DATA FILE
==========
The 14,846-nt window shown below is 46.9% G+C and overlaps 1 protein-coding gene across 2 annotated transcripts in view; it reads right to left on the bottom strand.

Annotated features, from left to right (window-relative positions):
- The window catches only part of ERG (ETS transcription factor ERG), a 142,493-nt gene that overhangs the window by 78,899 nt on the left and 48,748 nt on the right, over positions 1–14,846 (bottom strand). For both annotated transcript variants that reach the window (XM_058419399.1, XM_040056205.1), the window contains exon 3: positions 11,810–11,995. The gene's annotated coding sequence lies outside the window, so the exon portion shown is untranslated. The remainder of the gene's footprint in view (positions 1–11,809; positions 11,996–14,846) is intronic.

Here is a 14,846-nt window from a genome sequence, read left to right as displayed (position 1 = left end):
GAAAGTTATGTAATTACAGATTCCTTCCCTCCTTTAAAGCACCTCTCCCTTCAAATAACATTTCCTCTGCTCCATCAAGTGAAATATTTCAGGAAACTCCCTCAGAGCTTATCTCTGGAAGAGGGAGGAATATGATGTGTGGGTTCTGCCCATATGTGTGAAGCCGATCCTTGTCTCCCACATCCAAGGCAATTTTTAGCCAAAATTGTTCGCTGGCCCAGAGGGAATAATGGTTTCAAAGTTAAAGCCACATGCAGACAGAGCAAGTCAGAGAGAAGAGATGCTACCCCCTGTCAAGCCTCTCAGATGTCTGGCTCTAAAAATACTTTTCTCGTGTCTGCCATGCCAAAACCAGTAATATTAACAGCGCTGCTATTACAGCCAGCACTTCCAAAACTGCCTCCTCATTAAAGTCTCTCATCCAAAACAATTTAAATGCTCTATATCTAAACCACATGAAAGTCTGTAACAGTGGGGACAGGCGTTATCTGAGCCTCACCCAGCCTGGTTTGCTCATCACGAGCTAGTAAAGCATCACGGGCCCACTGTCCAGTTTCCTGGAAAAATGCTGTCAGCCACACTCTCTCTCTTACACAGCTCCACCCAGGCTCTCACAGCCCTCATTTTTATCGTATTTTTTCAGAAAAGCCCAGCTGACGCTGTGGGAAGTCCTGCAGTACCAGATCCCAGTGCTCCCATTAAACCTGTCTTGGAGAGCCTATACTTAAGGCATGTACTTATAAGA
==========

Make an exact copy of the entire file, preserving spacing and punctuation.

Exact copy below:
The 14,846-nt window shown below is 46.9% G+C and overlaps 1 protein-coding gene across 2 annotated transcripts in view; it reads right to left on the bottom strand.

Annotated features, from left to right (window-relative positions):
- The window catches only part of ERG (ETS transcription factor ERG), a 142,493-nt gene that overhangs the window by 78,899 nt on the left and 48,748 nt on the right, over positions 1–14,846 (bottom strand). For both annotated transcript variants that reach the window (XM_058419399.1, XM_040056205.1), the window contains exon 3: positions 11,810–11,995. The gene's annotated coding sequence lies outside the window, so the exon portion shown is untranslated. The remainder of the gene's footprint in view (positions 1–11,809; positions 11,996–14,846) is intronic.

Here is a 14,846-nt window from a genome sequence, read left to right as displayed (position 1 = left end):
GAAAGTTATGTAATTACAGATTCCTTCCCTCCTTTAAAGCACCTCTCCCTTCAAATAACATTTCCTCTGCTCCATCAAGTGAAATATTTCAGGAAACTCCCTCAGAGCTTATCTCTGGAAGAGGGAGGAATATGATGTGTGGGTTCTGCCCATATGTGTGAAGCCGATCCTTGTCTCCCACATCCAAGGCAATTTTTAGCCAAAATTGTTCGCTGGCCCAGAGGGAATAATGGTTTCAAAGTTAAAGCCACATGCAGACAGAGCAAGTCAGAGAGAAGAGATGCTACCCCCTGTCAAGCCTCTCAGATGTCTGGCTCTAAAAATACTTTTCTCGTGTCTGCCATGCCAAAACCAGTAATATTAACAGCGCTGCTATTACAGCCAGCACTTCCAAAACTGCCTCCTCATTAAAGTCTCTCATCCAAAACAATTTAAATGCTCTATATCTAAACCACATGAAAGTCTGTAACAGTGGGGACAGGCGTTATCTGAGCCTCACCCAGCCTGGTTTGCTCATCACGAGCTAGTAAAGCATCACGGGCCCACTGTCCAGTTTCCTGGAAAAATGCTGTCAGCCACACTCTCTCTCTTACACAGCTCCACCCAGGCTCTCACAGCCCTCATTTTTATCGTATTTTTTCAGAAAAGCCCAGCTGACGCTGTGGGAAGTCCTGCAGTACCAGATCCCAGTGCTCCCATTAAACCTGTCTTGGAGAGCCTATACTTAAGGCATGTACTTATAAGA